Oakes Publishes in Social Cognition

Mark Oakes
Mark Oakes
Visiting Assistant Professor of Psychology Mark A. Oakes has published an article, "Implicit and Explicit Self-esteem: Measure for Measure," in the latest volume of Social Cognition (Vol. 26, 2008). In the article, Oakes and his two co-authors (Jonathon Brown from the University of Washington and Huajian Cai from Sun Yat-Sen University in China) presented findings from their analysis of implicit and explicit measurements of self esteem.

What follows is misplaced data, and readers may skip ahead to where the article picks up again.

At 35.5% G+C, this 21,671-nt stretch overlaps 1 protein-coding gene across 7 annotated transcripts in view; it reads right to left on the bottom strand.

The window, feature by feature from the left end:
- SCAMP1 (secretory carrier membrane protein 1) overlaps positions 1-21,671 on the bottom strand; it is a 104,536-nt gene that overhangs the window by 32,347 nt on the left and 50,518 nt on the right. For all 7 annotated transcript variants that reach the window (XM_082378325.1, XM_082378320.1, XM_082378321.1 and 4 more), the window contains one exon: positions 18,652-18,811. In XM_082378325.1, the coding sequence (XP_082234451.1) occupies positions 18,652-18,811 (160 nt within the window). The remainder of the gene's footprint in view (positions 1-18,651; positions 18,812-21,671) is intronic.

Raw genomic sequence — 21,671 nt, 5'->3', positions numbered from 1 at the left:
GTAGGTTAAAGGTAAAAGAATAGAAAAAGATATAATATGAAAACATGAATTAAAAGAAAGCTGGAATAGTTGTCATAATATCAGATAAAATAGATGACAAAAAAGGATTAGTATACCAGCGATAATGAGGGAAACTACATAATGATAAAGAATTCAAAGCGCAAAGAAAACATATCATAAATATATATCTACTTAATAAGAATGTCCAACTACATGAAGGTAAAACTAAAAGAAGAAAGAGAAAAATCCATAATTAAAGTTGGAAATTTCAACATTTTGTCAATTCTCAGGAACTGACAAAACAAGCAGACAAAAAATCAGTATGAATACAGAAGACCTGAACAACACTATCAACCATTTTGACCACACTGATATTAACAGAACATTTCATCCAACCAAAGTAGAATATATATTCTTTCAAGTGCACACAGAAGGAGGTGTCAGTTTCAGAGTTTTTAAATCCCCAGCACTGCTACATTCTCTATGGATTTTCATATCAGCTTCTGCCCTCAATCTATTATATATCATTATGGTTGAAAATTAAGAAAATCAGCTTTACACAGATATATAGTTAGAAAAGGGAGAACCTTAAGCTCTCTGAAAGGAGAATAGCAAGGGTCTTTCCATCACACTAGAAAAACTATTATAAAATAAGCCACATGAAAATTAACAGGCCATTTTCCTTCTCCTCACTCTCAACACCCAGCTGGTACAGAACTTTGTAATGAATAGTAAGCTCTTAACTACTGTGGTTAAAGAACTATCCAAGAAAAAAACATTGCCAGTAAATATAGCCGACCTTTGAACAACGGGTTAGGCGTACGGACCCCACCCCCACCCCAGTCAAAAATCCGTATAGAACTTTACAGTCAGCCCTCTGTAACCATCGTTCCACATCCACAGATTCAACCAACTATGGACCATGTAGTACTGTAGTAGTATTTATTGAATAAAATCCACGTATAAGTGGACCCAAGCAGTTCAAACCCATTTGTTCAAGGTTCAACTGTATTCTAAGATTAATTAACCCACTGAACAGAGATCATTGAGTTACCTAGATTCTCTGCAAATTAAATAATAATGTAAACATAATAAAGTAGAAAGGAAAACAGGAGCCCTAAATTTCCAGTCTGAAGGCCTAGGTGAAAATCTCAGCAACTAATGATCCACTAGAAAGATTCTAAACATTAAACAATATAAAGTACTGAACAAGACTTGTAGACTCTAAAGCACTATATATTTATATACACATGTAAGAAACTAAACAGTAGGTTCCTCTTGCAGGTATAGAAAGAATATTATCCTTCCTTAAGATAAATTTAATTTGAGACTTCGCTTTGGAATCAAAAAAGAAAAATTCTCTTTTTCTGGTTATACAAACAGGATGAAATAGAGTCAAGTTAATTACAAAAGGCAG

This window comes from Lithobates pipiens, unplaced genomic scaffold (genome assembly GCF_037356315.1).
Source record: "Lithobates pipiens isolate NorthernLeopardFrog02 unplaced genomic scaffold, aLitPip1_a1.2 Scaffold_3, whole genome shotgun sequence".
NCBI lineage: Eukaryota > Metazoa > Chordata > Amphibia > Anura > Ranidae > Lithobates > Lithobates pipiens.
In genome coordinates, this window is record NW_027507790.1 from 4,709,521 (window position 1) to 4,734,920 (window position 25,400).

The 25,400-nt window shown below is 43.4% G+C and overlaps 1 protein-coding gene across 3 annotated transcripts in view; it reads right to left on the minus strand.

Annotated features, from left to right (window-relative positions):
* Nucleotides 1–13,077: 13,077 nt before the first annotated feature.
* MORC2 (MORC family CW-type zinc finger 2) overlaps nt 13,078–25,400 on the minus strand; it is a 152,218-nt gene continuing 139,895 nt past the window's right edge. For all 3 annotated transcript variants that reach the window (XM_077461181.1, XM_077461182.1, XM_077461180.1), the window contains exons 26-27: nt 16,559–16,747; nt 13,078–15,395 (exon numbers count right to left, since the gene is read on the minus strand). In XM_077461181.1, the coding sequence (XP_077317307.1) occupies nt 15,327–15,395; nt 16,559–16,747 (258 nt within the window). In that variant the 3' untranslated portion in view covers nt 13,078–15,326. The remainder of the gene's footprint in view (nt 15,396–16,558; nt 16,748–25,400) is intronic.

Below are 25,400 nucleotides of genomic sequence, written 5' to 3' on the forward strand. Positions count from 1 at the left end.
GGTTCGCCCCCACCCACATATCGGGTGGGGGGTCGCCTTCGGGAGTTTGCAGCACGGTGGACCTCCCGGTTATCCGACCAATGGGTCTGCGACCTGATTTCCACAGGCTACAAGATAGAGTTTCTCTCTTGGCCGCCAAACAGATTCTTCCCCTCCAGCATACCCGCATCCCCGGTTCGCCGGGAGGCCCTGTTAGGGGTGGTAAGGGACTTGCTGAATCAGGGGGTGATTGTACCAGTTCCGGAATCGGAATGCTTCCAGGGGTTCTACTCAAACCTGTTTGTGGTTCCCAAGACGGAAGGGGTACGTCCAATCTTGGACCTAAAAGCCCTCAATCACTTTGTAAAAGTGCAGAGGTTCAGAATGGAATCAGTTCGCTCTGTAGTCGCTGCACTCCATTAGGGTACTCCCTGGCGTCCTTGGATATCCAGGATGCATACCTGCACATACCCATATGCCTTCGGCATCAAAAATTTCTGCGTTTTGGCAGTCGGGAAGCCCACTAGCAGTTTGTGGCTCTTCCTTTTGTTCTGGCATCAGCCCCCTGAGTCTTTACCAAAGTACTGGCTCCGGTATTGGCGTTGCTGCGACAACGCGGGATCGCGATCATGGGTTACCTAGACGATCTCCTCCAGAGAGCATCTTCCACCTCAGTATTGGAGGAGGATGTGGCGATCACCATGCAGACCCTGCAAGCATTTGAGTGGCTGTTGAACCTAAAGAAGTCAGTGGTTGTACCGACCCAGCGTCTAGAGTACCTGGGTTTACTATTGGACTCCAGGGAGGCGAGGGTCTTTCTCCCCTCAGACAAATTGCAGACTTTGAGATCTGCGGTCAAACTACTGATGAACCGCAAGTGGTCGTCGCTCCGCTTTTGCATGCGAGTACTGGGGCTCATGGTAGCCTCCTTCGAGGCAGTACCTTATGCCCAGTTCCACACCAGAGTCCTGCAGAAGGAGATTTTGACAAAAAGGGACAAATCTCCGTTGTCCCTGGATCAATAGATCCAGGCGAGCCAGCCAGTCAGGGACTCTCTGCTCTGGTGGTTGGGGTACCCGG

Although traditionally measured by self-report, researchers have recently begun to measure self-esteem indirectly, using methods thought to tap implicit, unconscious attitudes. These implicit measures rarely show any correspondence with self-report measures of self-esteem, raising questions about what they assess. Using the Implicit Association Test, the authors demonstrated that explicit and implicit measures of self-esteem do correlate when the implicit measure is based on self-relevant stimuli and explicit self-esteem is represented as a feeling of self-liking, rather than a cognitive judgment of perceived competence. Their analysis considered the implications for understanding the nature and functions of self-esteem.
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